Albuquerque Business First
Women of Influence 2022: This is how Danielle Casey is driving Albuquerque’s economy forward

For 18 years, Albuquerque Business First has honored local leaders who have earned the Women of Influence designation. The annual awards program is meant to shine a light on those individuals who are having a positive impact on New Mexico — both inside and outside of the office.

A ceremony celebrating the 2022 Women of Influence was held on Feb. 28 at Sandia Resort and Casino. A special Jennifer Riordan Community Impact Award was also presented as part of the program.

In the coming days online, and in the March 4 print edition of ABF, you will have the opportunity to learn more about each of these individuals. Today, meet Danielle Casey, president and CEO of the Albuquerque Regional Economic Alliance.

Danielle Casey

President/CEO, Albuquerque Regional Economic Alliance

Danielle Casey was a military brat growing up, moving from state to state and enjoying the experiences that came with it. That way of life took root.

So when the opportunity to relocate to a city known for its bustling arts and cultural scene — not to mention its scenery — came up, Casey jumped at the opportunity. That city was, of course, Albuquerque.

After a national search in 2020, Casey was named the president and CEO of Albuquerque Regional Economic Alliance (known as Albuquerque Economic Development at the time). She has served in the role for a little more than a year.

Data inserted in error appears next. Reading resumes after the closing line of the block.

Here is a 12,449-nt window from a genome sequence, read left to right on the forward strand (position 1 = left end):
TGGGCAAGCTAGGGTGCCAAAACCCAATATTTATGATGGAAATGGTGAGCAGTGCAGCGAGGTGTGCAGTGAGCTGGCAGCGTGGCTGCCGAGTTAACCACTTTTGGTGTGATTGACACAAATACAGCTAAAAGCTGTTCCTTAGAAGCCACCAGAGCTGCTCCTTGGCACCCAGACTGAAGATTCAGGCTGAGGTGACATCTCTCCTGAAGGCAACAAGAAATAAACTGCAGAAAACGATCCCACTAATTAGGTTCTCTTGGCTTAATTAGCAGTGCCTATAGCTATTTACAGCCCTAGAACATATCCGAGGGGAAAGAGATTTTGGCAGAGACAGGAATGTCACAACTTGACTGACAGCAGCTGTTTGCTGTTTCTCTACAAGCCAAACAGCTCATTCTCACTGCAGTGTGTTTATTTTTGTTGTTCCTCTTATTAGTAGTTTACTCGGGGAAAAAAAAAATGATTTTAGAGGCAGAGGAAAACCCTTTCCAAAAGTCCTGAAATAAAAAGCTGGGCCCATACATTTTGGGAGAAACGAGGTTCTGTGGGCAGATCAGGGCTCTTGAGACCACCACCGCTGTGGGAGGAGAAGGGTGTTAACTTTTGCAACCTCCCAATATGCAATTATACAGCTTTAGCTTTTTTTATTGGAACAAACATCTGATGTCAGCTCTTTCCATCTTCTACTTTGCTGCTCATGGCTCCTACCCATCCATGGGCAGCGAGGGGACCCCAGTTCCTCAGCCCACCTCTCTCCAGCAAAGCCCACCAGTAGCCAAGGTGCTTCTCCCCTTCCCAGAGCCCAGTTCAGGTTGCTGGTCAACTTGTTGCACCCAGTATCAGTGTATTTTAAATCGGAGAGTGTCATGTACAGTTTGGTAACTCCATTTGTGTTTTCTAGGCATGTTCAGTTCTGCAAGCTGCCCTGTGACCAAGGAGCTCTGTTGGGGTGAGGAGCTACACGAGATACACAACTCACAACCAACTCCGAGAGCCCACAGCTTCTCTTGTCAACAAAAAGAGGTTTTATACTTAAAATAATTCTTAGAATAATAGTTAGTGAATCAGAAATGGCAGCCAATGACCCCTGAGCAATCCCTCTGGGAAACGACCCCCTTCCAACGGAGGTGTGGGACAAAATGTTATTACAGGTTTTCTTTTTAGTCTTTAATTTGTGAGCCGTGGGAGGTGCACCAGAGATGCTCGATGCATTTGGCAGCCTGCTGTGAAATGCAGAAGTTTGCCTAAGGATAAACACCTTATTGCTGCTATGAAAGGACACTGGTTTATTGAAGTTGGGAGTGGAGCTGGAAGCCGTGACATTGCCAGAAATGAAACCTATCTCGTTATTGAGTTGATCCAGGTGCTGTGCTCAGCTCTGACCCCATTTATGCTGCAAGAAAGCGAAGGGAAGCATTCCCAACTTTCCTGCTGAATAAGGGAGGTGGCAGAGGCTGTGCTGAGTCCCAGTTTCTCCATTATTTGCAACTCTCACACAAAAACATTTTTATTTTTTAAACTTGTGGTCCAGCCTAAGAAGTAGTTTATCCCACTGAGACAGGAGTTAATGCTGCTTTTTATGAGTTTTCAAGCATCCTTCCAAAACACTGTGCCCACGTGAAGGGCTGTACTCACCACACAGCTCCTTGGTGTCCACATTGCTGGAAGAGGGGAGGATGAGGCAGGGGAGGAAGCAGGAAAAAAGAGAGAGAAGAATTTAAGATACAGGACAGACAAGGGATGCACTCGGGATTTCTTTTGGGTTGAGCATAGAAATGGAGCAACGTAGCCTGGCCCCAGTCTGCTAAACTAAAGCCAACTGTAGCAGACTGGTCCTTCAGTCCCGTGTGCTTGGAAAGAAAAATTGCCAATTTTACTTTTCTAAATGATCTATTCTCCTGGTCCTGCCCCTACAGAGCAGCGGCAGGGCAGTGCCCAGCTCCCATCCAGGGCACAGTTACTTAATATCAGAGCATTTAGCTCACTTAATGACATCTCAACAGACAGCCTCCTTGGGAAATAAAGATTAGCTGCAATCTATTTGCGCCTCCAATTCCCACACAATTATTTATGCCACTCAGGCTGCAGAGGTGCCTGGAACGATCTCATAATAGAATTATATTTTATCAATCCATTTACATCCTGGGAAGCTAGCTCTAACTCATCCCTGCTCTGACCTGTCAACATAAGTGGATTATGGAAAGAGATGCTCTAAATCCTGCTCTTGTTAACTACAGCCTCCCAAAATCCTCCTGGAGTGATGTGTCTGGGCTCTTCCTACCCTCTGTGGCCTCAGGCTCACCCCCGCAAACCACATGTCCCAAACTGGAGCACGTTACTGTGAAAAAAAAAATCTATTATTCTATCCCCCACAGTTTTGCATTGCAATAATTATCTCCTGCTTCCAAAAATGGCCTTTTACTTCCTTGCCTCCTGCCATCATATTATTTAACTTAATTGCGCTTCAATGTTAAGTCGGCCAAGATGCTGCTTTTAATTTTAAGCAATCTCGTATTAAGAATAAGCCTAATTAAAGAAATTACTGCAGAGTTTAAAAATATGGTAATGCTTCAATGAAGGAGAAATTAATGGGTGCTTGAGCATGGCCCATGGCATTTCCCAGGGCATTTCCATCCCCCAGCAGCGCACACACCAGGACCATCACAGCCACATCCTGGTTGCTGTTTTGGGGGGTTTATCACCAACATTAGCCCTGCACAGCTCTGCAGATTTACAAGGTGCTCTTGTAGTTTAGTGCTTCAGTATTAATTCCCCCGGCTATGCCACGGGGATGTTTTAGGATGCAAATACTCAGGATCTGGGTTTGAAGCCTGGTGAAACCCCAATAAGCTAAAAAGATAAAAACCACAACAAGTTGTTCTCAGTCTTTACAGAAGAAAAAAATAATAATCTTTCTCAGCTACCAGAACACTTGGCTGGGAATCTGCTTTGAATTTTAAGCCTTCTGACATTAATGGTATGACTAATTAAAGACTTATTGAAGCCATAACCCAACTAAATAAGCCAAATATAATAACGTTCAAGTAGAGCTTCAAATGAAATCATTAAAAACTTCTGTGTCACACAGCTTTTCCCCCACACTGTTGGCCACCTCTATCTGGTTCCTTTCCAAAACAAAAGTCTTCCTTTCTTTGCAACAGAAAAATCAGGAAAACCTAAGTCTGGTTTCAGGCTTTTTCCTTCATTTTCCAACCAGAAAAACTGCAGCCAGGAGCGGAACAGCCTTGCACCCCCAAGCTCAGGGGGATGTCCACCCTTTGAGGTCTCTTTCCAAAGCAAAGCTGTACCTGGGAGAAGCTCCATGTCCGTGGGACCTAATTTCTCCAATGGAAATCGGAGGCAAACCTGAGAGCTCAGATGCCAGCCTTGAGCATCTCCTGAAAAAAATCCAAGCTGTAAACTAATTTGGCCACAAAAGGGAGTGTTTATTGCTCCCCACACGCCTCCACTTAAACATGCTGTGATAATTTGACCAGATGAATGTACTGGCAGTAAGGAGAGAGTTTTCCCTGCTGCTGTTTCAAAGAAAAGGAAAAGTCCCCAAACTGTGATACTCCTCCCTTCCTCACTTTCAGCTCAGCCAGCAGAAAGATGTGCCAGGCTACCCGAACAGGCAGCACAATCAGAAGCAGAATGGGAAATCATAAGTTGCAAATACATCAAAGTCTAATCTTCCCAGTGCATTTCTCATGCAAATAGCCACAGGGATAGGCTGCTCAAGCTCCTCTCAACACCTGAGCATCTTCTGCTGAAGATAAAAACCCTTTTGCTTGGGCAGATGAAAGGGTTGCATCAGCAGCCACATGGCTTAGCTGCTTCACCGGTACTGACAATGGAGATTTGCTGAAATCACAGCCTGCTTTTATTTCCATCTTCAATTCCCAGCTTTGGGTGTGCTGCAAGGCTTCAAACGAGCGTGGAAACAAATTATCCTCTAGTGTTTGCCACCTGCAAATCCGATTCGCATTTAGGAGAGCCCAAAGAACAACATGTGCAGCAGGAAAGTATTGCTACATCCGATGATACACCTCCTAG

It’s a job Casey said she finds rewarding — from helping lead the organization’s name change to recruiting large companies to the city, such as MTX Group Inc.

Casey was also a leader in helping shape AREA’s five-year strategic plan for the Albuquerque metro.

Share an act or decision that best illustrates your leadership ability: I work very hard to hire people smarter than me. I also work to create collaboration by finding common ground with partners across numerous arenas, from the chamber of commerce to local government to a diverse set of industry leaders. Successfully raising funds and completing the first-ever strategic plan for a 60-year-old organization in my first seven months in the role was a big feat of leadership as it required outreach, data-driven discussions and also a steadfast focus on the purpose at hand.

Why do you believe you are a Woman of Influence? I believe I am a Woman of Influence because I take my role and responsibility of driving our economy forward very seriously. I hire people smarter than me and focus on listening more than talking when possible, but when I do speak, it is with enthusiasm and excitement for the mission before me. I lead by example, and am not afraid to make mistakes in the pursuit of growth and excellence.

What needs to happen for more American women to reach the top levels of leadership in business? We need to continue to support one another and prop each other up. 

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